There are a few recommended criteria needed to be considered a good candidate for a hyaluronic acid joint injections. Usually, patients should have failed to improve with appropriate conservative measures. Conservative measures depend on the patient and the condition being treated. This may consist of anti-inflammatory medications, physical therapy, chiropractic care, massage, etc. Prior to being considered a candidate for an injection, most patients will need some form of imaging study (x-ray, MRI) to correlate with history and exam findings. The first injection usually performed for knee OA is a steroid injection. If the steroid injection does not provide long lasting relief of the knee pain, it is reasonable to attempt a series of hyaluronic acid injections for the knee joints.

Hyaluronic acid injections are often tried by people who can't take or do not benefit from painkillers like Advil or Motrin (ibuprofen), Aleve (naproxen sodium), or Tylenol (acetaminophen). It is also used by those who cannot have or are not ready to have a total knee replacement.

The procedure does involve placing a needle through the skin, so you may feel some mild discomfort. Local anesthetic or a topical cold spray is used to lessen the pain associated with skin puncture. You can take pain medication prior to the injection if you wish. The injection is usually performed under ultrasound guidance to help reduce pain. The physician will be as gentle as possible to make the injection as pain free as possible. Injection of the viscous solution into the joint can cause a sensation of deep pressure inside the joint. This sensation of increased pressure inside the knee may last for minutes, hours or days. This pressure sensation does decrease with time.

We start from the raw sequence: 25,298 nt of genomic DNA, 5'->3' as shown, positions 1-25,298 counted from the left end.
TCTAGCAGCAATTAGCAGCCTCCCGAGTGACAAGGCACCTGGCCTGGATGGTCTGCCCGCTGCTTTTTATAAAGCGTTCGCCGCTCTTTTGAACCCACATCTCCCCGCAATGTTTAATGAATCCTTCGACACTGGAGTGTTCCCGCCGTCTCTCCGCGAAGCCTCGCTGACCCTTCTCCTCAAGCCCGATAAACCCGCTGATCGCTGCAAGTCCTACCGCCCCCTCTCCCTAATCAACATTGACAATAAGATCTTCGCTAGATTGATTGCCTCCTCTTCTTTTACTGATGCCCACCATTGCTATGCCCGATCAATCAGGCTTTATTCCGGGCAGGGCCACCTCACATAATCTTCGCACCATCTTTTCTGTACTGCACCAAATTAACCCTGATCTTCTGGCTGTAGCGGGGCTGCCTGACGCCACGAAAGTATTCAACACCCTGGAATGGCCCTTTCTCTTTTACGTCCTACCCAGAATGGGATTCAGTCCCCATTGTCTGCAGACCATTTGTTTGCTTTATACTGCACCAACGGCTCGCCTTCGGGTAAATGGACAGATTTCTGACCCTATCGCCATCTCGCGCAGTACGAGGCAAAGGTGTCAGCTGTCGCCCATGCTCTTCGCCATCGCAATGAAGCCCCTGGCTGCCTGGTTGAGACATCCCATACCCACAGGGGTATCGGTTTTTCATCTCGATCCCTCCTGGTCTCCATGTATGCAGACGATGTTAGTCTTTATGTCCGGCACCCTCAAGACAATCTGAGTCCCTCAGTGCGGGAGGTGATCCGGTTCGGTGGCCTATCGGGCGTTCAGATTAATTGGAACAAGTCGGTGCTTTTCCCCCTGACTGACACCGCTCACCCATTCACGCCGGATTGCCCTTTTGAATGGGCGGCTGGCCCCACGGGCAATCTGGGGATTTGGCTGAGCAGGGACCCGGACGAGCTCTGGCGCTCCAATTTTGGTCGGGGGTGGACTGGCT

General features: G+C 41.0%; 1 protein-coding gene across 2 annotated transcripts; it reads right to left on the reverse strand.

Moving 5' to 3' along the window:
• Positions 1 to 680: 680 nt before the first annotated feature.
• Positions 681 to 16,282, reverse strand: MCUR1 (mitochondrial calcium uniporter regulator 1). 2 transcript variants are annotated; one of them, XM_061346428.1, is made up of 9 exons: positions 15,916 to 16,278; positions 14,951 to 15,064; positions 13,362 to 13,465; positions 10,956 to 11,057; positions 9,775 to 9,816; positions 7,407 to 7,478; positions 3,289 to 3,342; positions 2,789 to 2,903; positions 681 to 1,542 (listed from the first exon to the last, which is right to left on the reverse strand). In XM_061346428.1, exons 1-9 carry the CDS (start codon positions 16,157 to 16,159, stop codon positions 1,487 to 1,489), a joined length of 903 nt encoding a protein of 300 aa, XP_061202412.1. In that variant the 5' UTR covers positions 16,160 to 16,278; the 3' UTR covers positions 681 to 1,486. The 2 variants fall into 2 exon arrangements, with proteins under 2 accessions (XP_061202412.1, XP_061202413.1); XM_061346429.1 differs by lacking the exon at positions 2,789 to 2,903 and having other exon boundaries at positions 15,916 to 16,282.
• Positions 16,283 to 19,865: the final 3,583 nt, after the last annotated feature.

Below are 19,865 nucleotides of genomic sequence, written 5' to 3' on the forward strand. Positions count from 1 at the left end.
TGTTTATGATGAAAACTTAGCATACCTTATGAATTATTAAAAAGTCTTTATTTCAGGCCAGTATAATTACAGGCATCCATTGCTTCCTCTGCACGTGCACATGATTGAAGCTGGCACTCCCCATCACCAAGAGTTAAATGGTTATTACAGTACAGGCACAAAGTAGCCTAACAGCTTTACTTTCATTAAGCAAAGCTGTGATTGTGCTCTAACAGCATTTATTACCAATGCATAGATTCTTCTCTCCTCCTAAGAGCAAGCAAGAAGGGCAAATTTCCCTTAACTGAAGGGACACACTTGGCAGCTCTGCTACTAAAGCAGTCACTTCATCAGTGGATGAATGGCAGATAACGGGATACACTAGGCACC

This varies with each patient. Some start to notice the benefits immediately after the first injection. Others may require several weeks after the injections are completed until they notice any benefit.

These injections can provide great pain relief for the right patient. The injection does not change any anatomy or help to heal any damaged cartilage or bone spurs that may be present inside the joint. However, it does help to replace the lost lubricating joint fluid inside the joint, allowing the osteoarthritic joint to have as much normal function as possible. This injection does tend to help more with mild to moderate joint arthritis more than severe joint arthritis. The more severe the arthritis, the less likely this injection may provide long lasting pain relief. If there is another source of knee pain, such has meniscus injury or ligament injury, then these injections usually does not help as much with that pain. The majority of patients receiving these injections do not have 100% of their pain go away. The goal of the injection is to reduce pain so that you can become more functional with your daily functions and exercise program. Often, after pain is reduced, starting a therapeutic exercise program or physical therapy can help to prolong the response of the injection.

Everyone responds differently to the injection. Prior to your injection, your physician will assess your individual condition and the chances of success of the injection. A good response to the injection will be at least 5-6 months of good pain relief. It is possible that the injection will provide relief lasting much longer than 6 months. However, it is also possible that the injection will not provide much relief at all. The only way to truly know how effective the injection will be is to wait and see.

Many formulations are designed to be injected in a series of 3 injections, scheduled about one week apart. There are a few formulations that offer the entire volume of fluid to be injected at one visit.